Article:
The Pompidou Center is a magnet for students, tourists and arts aficionados in central Paris, housing the National Museum of Modern Art, a public library and performance spaces in an inside-out building with mechanical systems encased in giant red, blue and green pipes and a view-to-die-for escalator in a transparent cylinder. But it gets by with a little help from its American friends -- and they are based in Los Angeles.
The Centre Pompidou Foundation, a nonprofit organization that allows donors to reap tax benefits, acquires and encourages gifts of American art and design for the museum's permanent collection. To be sure, it's not the only U.S. group lending a hand to a government-supported bastion of high culture overseas: There are similar affiliations for the Louvre, St. Petersburg's State Hermitage Museum, Jerusalem's Israel Museum and London's Royal Academy of Arts, British Museum and Tate Gallery. All of those -- including the American Friends of the Israel Museum, with a branch office in Beverly Hills -- have their headquarters in New York. The Pompidou's is the only group of its kind based in L.A.
In an age of global communication, office locations may not matter much. But the Centre Pompidou Foundation has always been a little different.
A circuitous route
Launched as the Georges Pompidou Art & Culture Foundation in 1977, the year the Pompidou opened, the group was founded by Dominique de Menil, a French American philanthropist and art collector who lived in Houston. The foundation was based in Texas for many years, but as De Menil aged, it became less active. After her death in 1997, it languished.
Then came Scott Stover, a New York-educated Francophile with an eye for L.A.
A native of Chicago who was smitten with Paris in his Columbia College and University days -- and lived there for about 30 years while pursuing a highly successful career as an investment banker -- he agreed to take charge of the foundation in 2005.
That meant returning to the U.S. But where?
"Paris is a perfect city in a European model," Stover says. "It has a dense population, public transportation, culture, savoir vivre. It's not obvious where you go from there. But Los Angeles represents a different way of life, more like a city of the future. It has a spectacular urban landscape. It's living in nature. It just felt right."
Stover and his partner, French landscape architect Philippe Cottet, bought a clean-lined modern house in Beverly Hills and turned it into an airy retreat that seems to float above the city. The foundation's headquarters is in a Century City high-rise, in offices donated by a law firm.
Alfred Pacquement, director of the museum at the Pompidou, considers Stover's choice "an interesting alternative" to New York. "We have had an interest in California and Los Angeles for many years," he says.
Though it might sound like diplomatic director speak, the attraction went public with the sprawling exhibition "Los Angeles 1955-1985: Birth of an Artistic Capital" at the Pompidou in 2006 -- coincidentally, the same year the foundation opened its Los Angeles office.
Foundation members, who pay $20,000 annual dues to buy American artworks, are more concerned with the group's collecting activities and perks such as annual weekends in Paris and far-flung trips than the L.A. link. But they have thoughts on the subject.
"It's a little bit more of a safe harbor here," says Tony Ganz, a Los Angeles film producer who heads the foundation's acquisitions committee.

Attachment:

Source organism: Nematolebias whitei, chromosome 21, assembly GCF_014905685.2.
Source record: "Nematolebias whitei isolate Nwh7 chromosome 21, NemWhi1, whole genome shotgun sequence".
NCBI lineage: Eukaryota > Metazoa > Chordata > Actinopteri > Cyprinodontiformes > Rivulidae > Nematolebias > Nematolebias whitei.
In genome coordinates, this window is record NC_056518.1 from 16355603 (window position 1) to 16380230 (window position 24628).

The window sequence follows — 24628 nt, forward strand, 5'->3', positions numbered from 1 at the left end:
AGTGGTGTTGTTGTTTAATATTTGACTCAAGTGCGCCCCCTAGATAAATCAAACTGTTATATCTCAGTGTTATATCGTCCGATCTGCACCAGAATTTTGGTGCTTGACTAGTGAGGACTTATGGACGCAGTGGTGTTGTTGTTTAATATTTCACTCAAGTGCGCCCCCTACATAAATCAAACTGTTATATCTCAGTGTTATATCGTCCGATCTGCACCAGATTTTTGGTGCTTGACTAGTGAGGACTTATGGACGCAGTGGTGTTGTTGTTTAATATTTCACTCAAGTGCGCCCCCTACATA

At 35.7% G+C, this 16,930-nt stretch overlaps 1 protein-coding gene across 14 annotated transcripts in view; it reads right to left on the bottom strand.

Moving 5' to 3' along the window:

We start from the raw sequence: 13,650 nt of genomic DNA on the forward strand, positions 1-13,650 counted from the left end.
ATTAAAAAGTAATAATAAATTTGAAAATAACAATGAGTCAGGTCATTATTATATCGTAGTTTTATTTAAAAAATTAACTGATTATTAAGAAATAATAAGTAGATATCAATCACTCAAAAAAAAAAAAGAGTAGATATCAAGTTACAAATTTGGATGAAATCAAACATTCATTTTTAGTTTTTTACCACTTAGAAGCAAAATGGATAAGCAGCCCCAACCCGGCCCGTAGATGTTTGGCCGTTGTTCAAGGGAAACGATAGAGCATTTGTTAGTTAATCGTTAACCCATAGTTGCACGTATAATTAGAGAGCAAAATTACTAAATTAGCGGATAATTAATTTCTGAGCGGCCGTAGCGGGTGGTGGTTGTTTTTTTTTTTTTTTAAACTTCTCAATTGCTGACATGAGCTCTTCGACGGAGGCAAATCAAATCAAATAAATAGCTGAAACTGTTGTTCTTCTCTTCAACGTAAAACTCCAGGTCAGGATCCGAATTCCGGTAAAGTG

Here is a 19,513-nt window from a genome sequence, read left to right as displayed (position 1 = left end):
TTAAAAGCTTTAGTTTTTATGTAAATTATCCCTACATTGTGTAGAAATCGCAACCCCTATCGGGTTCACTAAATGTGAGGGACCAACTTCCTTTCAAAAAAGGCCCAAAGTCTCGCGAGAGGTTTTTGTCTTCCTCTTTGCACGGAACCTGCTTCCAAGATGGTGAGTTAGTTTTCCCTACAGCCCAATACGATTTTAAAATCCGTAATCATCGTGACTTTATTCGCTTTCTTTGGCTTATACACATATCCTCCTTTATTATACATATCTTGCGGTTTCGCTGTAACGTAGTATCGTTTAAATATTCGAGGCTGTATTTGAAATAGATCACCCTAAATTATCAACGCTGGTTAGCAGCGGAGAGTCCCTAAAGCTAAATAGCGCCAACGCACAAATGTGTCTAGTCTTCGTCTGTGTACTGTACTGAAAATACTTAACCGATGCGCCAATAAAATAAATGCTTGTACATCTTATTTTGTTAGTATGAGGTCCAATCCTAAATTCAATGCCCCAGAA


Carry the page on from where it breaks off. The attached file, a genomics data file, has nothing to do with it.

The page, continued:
Speaking from New York, Robert M. Rubin, a former financier who chairs the foundation's board, sees it this way: "There are lots of arguments to make as to how Los Angeles could be considered America's leading art capital, as opposed to the capital of the art market, which is obviously New York."
"In a way," says Lisa Dennison, executive vice president of Sotheby's North America and former director of the Solomon R. Guggenheim Museum, "it is a very smart move because New York is such a competitive place. Why not be headquartered on the West Coast and start to build with a different constituency?"
Says Joan Davidson, a New York collector of early 20th century decorative arts: "I kind of like that we seek to do our own thing. The Pompidou is forward-looking. It does challenging exhibitions. There's no formulaic procedure."
Stover, who was recruited by Bruno Racine, former president of the Pompidou Center, has embraced L.A.'s lifestyle, but he and Cottet also have a country house with extensive gardens in the south of France.
"I had no thought of leaving Paris," Stover says during a conversation in his living room. "But I wanted to do something that has some meaning. What I like about the Pompidou is the curatorial vision. It's not about blockbusters, although they have some. It's about art of the 20th and 21st century. The curators show what is important for the public and scholars. The exhibitions redefine art movements and create a new context."
The next big thing is "Elles," a project of curator Camille Morineau that will open this month and fill much of the museum for more than a year. More than an exhibition, it's a retelling of 20th century art history exclusively through works made by women in the museum's collection, including American pieces brought in by the foundation. (In all, the collection comprises 60,000 works by more than 5,000 artists from 100 countries, the largest holding of modern and contemporary art in Europe.)
Stover's face lights up as he talks about the museum and what the foundation has accomplished on his watch. As leader of a group charged with fostering connoisseurship and an exchange of ideas as well as spending money on art, he describes himself as a bridge between the Pompidou and its American supporters.